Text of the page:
Love - Forever Changes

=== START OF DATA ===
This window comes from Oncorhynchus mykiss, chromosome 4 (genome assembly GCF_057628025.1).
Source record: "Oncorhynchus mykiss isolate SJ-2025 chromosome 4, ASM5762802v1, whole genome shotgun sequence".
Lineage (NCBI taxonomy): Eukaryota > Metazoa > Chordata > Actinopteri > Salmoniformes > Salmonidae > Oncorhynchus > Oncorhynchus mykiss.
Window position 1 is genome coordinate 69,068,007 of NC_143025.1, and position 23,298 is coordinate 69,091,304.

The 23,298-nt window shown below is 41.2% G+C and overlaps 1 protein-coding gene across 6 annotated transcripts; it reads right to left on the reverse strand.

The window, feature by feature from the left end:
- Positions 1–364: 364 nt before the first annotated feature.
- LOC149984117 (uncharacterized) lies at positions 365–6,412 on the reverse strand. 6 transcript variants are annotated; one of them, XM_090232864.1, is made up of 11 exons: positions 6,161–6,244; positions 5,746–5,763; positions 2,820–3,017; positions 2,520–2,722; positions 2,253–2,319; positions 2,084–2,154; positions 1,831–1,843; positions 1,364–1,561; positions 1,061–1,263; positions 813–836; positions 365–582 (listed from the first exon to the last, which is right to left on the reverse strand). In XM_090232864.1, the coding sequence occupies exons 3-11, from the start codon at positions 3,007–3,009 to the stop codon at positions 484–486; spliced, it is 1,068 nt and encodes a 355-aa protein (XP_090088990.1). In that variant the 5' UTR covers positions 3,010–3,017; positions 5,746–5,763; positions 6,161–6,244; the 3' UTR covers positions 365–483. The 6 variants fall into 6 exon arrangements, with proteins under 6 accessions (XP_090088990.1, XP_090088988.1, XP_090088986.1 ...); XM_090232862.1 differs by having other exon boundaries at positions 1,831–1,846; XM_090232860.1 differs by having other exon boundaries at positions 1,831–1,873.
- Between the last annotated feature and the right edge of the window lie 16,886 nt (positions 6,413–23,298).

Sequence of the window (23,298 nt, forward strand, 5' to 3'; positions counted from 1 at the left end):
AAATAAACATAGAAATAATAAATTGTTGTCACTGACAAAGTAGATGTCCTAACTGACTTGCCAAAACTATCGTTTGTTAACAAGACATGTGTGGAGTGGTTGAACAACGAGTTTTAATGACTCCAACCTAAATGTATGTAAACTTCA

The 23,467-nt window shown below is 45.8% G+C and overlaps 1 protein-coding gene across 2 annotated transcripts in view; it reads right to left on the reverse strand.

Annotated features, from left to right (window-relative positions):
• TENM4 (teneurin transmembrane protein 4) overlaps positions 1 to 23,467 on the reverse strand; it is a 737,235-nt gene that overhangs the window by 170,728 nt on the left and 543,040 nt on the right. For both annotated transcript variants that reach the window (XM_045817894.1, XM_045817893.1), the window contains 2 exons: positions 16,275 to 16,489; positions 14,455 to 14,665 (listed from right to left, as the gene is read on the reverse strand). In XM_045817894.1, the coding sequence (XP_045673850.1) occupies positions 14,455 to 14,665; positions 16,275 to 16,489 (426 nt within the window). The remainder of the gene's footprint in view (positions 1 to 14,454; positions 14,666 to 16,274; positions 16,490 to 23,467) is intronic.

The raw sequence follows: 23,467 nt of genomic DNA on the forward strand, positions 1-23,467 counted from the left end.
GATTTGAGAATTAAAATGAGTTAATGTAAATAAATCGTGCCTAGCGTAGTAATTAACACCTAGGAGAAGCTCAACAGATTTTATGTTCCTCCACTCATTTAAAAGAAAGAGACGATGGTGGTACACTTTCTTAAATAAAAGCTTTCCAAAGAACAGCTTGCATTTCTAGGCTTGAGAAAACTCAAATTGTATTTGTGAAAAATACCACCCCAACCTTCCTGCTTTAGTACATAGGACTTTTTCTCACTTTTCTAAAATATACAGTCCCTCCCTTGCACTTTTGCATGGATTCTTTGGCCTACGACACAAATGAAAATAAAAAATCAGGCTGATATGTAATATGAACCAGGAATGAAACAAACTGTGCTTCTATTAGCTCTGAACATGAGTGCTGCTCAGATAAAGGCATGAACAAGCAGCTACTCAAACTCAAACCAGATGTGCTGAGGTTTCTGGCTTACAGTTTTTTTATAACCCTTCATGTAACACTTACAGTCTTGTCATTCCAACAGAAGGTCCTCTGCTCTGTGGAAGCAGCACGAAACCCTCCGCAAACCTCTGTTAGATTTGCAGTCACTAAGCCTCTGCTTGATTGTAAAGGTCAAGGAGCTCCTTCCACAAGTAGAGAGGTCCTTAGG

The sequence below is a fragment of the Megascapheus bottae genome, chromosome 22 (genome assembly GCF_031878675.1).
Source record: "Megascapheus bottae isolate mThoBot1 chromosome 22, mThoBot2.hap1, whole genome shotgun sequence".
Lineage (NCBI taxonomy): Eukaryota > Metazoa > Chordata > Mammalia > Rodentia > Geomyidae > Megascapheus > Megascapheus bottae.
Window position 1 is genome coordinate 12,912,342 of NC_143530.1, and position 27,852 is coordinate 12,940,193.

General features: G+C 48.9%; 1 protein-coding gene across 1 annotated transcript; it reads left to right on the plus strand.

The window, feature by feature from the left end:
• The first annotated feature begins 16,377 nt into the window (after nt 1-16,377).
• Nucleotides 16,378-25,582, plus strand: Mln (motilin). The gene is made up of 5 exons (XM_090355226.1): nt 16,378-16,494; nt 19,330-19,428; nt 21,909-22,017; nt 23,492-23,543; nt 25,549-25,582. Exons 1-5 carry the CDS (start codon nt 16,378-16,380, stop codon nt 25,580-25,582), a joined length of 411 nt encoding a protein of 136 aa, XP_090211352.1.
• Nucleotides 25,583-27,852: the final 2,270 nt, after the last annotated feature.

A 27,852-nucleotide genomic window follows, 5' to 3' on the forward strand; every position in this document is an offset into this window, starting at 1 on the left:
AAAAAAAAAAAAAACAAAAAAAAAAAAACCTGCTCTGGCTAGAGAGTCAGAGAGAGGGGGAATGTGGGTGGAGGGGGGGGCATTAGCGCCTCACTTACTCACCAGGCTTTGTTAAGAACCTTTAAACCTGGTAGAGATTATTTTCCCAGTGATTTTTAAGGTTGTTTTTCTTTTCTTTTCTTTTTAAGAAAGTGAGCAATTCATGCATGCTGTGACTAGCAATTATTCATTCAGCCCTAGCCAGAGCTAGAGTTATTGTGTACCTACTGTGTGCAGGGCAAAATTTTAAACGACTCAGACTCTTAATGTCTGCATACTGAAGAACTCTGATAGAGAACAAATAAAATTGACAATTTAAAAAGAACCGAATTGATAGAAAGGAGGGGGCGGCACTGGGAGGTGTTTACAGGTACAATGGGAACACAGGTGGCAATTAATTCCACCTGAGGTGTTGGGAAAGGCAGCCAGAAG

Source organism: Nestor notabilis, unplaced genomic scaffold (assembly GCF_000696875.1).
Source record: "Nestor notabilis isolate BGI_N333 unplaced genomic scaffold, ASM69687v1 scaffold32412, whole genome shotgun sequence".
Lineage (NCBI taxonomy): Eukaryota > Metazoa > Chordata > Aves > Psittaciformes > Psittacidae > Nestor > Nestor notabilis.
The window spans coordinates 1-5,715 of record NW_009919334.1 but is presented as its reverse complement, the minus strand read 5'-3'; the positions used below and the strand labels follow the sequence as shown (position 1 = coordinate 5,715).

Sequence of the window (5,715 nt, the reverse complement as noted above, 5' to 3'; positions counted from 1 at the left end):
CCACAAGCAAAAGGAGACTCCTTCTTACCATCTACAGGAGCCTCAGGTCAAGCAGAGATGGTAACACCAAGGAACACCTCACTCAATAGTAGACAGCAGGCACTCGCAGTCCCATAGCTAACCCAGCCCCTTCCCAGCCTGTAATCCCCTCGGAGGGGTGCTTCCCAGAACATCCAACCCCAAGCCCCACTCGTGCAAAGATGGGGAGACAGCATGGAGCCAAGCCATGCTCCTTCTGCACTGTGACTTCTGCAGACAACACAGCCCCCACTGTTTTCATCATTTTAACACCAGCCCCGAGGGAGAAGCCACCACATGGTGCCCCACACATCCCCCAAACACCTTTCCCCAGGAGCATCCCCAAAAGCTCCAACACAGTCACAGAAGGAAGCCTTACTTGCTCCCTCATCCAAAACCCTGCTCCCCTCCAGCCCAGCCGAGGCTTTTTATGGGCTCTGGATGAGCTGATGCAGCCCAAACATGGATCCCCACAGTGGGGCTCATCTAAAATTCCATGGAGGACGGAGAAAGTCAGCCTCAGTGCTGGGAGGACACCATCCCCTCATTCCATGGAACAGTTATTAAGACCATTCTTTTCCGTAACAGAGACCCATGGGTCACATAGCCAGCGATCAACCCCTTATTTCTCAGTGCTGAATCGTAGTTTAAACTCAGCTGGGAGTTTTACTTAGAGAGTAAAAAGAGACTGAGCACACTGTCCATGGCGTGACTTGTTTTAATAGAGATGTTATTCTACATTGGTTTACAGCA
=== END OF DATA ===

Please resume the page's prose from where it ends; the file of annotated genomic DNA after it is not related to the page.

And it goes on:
Love Forever Changes on Numbered Limited Edition 180g 45RPM Vinyl 2LP Set from Mobile Fidelity. Forever Changes Ranked #40 on Rolling Stone's List of the 500 Greatest Albums of All Time: Love Anticipates Late 1960s Turbulence Via Prophetic Songs and Dark Themes. Mastered from the Original Master Tapes for Unsurpassed Analog Sound: Mobile Fidelity's 180g 45RPM 2LP Set Opens Up Scale of Lush Orchestral Architecture and Elegant Baroque Textures. Any discussion about the finest psychedelic rock record ever recorded is incomplete if it doesn't grant consideration to Love's Forever Changes. Ranked by Rolling Stone as the 40th greatest album ever made, and named by Mojo the second-greatest psychedelic set in history, the effort is an internationally recognized seminal work of art. Transcending language and convention, it's magnitude and magnificence need to be heard again and again. For here is an effort whose mind-boggling acoustic complexities and kaleidoscopic nuances are tailored for high-fidelity playback. Mastered from the original master tapes, Mobile Fidelity's numbered limited-edition 180g 45RPM 2LP set affords the masterpiece the white-gloves treatment and golden-hued analog sonics it has always deserved. Nearly unlimited headroom, vast instrumental separation, transparent clarity, artifact-free atmospherics, and faithful balances appear out of jet-black backgrounds. The music appears to float on clouds, with the woody tones emanated by the acoustic guitars and brassy signatures of horns emerging with lifelike detail. Turn it up as loud as you want; the sole limitation will be your system's potential. Commercially ignored upon release in November 1967, Forever Changes confronts the alienation, paranoia, violence, and strife that would soon plague the countercultural movement and send the Summer of Love into a tailspin. Apart from it's lyrical themes and prescient malaise, the record's enduring nature equally owes to intertwined arrangements sewn together with Latin guitar-picked lines, finessed folk harmonies, mariachi-inspired horn charts, and subdued strings. The seemingly opposing combination - ominous, dark reflections situated amidst lush, light melodic beds - affords Forever Changes a distinguished tension of claustrophobia and openness, dourness and ecstasy, ugliness and elegance enjoyed by no other record in the rock canon. Much of the contrast owes to leader Arthur Lee's mental state and pertinent observations. Lee, whose suppressed romanticism often surfaces even amidst the blackest shadows and most cynical moments, believed he would soon die, and hence channeled everything from lasting hopes to acid-addled decay to the chilling testimony of a Vietnam veteran in his narratives.